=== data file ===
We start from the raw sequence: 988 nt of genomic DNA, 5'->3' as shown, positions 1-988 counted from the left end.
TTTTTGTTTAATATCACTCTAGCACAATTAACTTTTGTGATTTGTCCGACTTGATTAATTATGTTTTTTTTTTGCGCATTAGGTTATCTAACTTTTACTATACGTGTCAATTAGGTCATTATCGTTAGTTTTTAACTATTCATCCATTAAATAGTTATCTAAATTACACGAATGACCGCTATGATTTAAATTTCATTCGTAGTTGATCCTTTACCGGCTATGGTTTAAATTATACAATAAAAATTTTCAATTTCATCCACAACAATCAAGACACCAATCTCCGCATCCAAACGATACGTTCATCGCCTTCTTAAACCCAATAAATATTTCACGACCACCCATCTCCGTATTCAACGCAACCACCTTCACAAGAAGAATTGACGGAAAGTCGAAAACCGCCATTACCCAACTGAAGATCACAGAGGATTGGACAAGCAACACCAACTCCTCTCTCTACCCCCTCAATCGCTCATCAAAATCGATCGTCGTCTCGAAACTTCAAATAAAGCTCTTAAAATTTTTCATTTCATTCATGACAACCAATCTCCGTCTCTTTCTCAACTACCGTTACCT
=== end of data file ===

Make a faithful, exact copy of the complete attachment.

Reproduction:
We start from the raw sequence: 988 nt of genomic DNA, 5'->3' as shown, positions 1-988 counted from the left end.
TTTTTGTTTAATATCACTCTAGCACAATTAACTTTTGTGATTTGTCCGACTTGATTAATTATGTTTTTTTTTTGCGCATTAGGTTATCTAACTTTTACTATACGTGTCAATTAGGTCATTATCGTTAGTTTTTAACTATTCATCCATTAAATAGTTATCTAAATTACACGAATGACCGCTATGATTTAAATTTCATTCGTAGTTGATCCTTTACCGGCTATGGTTTAAATTATACAATAAAAATTTTCAATTTCATCCACAACAATCAAGACACCAATCTCCGCATCCAAACGATACGTTCATCGCCTTCTTAAACCCAATAAATATTTCACGACCACCCATCTCCGTATTCAACGCAACCACCTTCACAAGAAGAATTGACGGAAAGTCGAAAACCGCCATTACCCAACTGAAGATCACAGAGGATTGGACAAGCAACACCAACTCCTCTCTCTACCCCCTCAATCGCTCATCAAAATCGATCGTCGTCTCGAAACTTCAAATAAAGCTCTTAAAATTTTTCATTTCATTCATGACAACCAATCTCCGTCTCTTTCTCAACTACCGTTACCT